Half the Race is Out
of Your Control (Part 2)
Nobody would argue that
there are many things out of our control when handicapping a race.
And while there might be more uncontrollable factors at the bottom
claiming levels of horseydom than with Graded runners, doubt or
uncertainty is present in every race.
As promised in Part 1 of this series, we'll look as some of the more
common things that are out of our control as well as a few I'm sure
you've never considered.
1----THE STARTING GATE
I don't know about you, but I wish I had a dollar for every race
that I lost at the starting gate.
Every handicapper alive knows that terrible gut-wrenching feeling
that swallows his entire being the moment he realizes that his horse
broke poorly and is 5 lengths behind the pack before the race is 6
It gives me an icy chill and 'goose bumps' just to write about
it----almost as if 'it' just came into this room and will somehow
cling to me this afternoon causing one of my bets to miss the break.
Why is there so much trouble with the starting gate?
A 'perfect break' would be one in which every horse was 100% ready
to start his race.
In order for that to happen, all horse's hooves would have to be
motionless. Every horse's assistant starter would have to be holding
his horse's head perfectly straight and perfectly still. And most
importantly of all, the race starter would have recognize this
'perfect moment' in time and simultaneously hit his starting button
that opens the gates.
That's a very tall order and one that is very rarely accomplished
Have you ever heard the term 'stand time'?
This is the time it takes to actually get a race off. It begins with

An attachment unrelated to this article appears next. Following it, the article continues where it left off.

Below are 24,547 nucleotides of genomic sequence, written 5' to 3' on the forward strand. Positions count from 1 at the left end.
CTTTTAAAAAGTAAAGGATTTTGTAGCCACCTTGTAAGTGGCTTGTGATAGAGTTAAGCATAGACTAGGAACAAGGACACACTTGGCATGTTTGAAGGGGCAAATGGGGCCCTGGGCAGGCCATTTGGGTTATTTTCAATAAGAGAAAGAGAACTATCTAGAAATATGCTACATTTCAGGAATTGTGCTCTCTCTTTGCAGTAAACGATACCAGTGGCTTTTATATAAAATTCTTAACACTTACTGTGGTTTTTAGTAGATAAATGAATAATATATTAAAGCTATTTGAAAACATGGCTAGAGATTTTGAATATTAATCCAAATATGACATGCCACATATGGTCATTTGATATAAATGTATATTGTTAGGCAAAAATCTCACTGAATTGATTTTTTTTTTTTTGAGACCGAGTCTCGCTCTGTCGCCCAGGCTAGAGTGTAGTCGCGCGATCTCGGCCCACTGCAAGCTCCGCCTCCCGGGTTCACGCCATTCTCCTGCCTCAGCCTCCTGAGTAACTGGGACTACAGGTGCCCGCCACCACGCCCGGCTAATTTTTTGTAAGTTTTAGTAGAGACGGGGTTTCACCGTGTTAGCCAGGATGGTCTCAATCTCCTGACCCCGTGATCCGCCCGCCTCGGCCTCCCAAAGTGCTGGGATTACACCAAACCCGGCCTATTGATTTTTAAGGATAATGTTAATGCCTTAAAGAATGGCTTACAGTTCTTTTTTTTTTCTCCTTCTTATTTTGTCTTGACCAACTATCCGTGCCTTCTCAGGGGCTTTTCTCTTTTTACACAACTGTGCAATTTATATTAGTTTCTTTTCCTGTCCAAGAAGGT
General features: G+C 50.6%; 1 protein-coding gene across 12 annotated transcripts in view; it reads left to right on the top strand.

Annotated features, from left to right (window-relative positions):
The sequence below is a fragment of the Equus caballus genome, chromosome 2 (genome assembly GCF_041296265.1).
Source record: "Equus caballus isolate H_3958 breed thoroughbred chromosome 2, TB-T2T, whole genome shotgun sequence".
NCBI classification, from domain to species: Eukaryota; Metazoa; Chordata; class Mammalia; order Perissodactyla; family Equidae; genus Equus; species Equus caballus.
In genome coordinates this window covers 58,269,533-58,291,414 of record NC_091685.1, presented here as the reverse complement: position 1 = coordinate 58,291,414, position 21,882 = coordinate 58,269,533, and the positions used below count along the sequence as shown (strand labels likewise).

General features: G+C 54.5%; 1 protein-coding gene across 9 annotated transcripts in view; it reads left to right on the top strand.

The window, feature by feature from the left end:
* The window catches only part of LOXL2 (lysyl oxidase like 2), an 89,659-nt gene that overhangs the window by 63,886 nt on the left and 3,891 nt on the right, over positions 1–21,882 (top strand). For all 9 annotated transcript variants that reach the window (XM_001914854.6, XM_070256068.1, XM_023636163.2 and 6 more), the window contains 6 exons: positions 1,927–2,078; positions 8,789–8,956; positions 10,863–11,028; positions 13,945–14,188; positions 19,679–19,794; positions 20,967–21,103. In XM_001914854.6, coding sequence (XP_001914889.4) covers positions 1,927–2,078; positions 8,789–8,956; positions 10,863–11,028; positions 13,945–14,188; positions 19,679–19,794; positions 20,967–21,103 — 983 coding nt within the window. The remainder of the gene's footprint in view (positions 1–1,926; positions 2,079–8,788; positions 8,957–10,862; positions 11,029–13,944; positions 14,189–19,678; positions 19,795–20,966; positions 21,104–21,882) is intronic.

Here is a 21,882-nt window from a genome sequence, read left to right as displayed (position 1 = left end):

the loading of the first horse and ends with the opening of the
starting gate. Obviously, the last horse loaded 'stands' for very
little time before the break, whereas the first horse loaded feels
as if he's been in there forever and can't wait to get out of there.
Every horse is quite different in his ability to remain calm, cool
and collected when placed in the confines of a starting stall. He
has his own 'stand time' beyond which he begins to get very fidgety.
As a rule of thumb, the longer a horse 'stands' in a starting gate,
the greater his likelihood of his breaking poorly.
So what's out of our control at the starting gate?
We don't ride our bets.
We have no guarantees that today's 'trip' will be clean and without
In fact, when you think about it, very few trips other than
front-running efforts are clean and trouble free. Horses get
blocked, steadied, checked, bumped, forced wide, etc. in every race
and often thru no fault of their own.
Races are won and lost by a nose, so any hesitation by any horse in
any race for any reason could cost him a visit to the winner's
Unquestionably, we have no control over our wager's 'trip'.
3----HANDICAPPERS DON'T TRAIN THEIR WAGERS
Of course we don't train our wagers. Nor are we around the horse as
long as a trainer to notice little things that aren't quite right.
Perhaps he didn't eat this morning. Or maybe he's been abnormally
restless for the past 24 hours and failed to get his proper sleep. I
could go on and on with 'maybes', but the point is that nobody is
closer to the horse than his trainer and his groom.
Unknown factors such as these are beyond the control of most
handicappers with only a single exception.
Any competent 'physicality handicapper' perusing the paddock on any
given afternoon or any sharp-eyed satellite player can usually
determine if a horse isn't feeling up to snuff and ready to run to
Knowing whether or not he emptied his feed bucket this morning or if
he had a sleepless night will be evident from his paddock
Horses don't lie---they don't know how! If they're feeling only
poorly or only so-so on any afternoon, they won't hide it from you.
They will have zero energy and no 'attitude'. Their heads will be
low and bobbing. Nothing about them will remotely suggest race
Conversely, if they are ready to kick ass, it too will be quite
evident. Even novices of 'physicality handicapping' can plainly see
when a horse is quite full of himself and ready to run.
Continued in PART 3 of HALF THE RACE IS OUT OF YOUR CONTROL
Copyright '2004 by
Joe Takach. All rights reserved.
Joe can be contacted through his website at
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